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Understanding how ecosystems changed through time across large spatial scales is important to provide a context for modern observed environmental change, says William Gosling in his inaugural lecture.

Event details of The Ecology of the Past
22 December 2022
William Gosling. Photo: Kirsten van Santen

Today Earth systems are being impacted by human induced climate and land-use change. Exploration of the record of past change facilitates the parameterization of states, interactions and resilience within the Earth’s system on relevant timescales to societal, climatic and landscape development. Through understanding the past we can assess how far current human modified states, and projected future changes, deviate from the past ‘natural’ functioning. Through this approach fundamental questions can be addressed, such as: Are modern observed and projected rates of change truly unprecedented in Earth history? Empirical evidence of past biotic and abiotic change can be extracted from sedimentary archives that allow past vegetation and ecosystems processes to be parameterized. Consequently, insights into how terrestrial ecosystems functioned and responded to past climate change and human activity can be gained. This information can be used to guide the courses of effective management and development strategies for current and future situations.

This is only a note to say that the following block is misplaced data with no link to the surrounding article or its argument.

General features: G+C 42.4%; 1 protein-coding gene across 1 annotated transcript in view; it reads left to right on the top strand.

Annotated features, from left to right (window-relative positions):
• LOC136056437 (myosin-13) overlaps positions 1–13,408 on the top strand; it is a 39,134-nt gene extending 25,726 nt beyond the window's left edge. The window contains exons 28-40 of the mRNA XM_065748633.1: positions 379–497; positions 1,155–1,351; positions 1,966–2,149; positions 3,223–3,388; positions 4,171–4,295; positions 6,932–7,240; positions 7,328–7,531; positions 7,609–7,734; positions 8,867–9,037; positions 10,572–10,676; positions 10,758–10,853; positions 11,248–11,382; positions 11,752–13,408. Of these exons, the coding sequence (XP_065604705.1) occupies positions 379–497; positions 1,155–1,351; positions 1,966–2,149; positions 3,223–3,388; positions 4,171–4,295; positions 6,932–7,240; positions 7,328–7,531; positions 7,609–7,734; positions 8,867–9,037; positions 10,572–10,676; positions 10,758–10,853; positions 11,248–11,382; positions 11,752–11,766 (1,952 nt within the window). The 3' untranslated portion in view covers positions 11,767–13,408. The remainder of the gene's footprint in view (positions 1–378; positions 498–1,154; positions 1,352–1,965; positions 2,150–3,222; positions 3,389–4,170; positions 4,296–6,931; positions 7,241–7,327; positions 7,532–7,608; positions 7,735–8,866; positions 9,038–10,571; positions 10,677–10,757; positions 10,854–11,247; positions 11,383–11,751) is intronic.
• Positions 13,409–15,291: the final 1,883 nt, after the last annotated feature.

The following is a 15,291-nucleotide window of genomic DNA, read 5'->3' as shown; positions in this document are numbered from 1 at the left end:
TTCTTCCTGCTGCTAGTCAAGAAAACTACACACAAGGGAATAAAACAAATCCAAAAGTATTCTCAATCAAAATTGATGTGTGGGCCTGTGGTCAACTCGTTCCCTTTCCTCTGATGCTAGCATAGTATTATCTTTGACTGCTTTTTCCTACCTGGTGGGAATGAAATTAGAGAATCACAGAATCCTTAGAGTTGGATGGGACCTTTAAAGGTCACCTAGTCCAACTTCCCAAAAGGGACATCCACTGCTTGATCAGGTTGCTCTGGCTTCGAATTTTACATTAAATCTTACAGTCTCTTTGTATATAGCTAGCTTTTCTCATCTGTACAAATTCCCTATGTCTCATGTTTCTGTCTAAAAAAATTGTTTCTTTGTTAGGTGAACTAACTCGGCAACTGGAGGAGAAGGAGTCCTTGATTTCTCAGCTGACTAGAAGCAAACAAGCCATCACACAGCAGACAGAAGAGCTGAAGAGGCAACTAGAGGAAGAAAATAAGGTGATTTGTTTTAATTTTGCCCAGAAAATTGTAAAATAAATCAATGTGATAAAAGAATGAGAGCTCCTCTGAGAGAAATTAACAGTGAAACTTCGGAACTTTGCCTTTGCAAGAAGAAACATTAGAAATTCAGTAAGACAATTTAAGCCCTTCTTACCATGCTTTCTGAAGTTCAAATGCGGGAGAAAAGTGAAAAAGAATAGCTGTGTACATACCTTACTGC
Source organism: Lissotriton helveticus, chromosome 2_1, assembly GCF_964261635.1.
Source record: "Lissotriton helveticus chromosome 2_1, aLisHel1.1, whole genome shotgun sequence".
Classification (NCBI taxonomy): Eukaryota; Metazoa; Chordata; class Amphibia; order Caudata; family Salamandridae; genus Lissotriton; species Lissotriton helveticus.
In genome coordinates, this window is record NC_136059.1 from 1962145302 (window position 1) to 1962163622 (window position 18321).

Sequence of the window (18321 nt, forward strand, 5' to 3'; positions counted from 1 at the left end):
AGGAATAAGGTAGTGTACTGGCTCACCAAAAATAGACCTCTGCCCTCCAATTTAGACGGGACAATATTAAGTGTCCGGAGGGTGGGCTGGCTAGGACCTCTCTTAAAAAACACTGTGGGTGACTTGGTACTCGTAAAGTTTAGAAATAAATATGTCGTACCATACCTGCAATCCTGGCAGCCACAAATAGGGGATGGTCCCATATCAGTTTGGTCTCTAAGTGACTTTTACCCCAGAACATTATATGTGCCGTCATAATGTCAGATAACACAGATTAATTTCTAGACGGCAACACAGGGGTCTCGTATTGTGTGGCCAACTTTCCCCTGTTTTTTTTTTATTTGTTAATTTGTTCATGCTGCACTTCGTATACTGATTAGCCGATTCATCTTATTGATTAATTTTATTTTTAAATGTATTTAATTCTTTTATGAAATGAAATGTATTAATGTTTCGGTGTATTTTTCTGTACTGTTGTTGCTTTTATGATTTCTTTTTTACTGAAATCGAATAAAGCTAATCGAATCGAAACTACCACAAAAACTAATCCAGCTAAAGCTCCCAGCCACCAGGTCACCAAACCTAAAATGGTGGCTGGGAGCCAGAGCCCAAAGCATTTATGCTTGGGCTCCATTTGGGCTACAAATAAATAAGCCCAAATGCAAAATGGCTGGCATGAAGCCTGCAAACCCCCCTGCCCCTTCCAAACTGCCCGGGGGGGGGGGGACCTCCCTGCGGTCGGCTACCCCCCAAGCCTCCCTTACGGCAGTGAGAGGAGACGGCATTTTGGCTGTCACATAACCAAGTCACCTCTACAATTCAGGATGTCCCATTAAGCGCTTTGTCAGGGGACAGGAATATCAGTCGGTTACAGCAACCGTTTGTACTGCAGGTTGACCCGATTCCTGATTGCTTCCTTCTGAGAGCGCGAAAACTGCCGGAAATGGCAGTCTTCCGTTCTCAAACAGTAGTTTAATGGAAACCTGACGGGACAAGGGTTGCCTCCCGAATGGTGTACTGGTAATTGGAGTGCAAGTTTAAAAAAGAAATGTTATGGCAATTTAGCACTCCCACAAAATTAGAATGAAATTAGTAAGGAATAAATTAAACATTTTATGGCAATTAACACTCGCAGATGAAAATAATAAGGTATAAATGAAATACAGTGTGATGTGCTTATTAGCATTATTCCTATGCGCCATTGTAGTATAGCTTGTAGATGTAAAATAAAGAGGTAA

Prof. W.D. Gosling, professor of Palaeoecology and Biogeography: The ecology of the past.

You can watch this inaugural lecture here.

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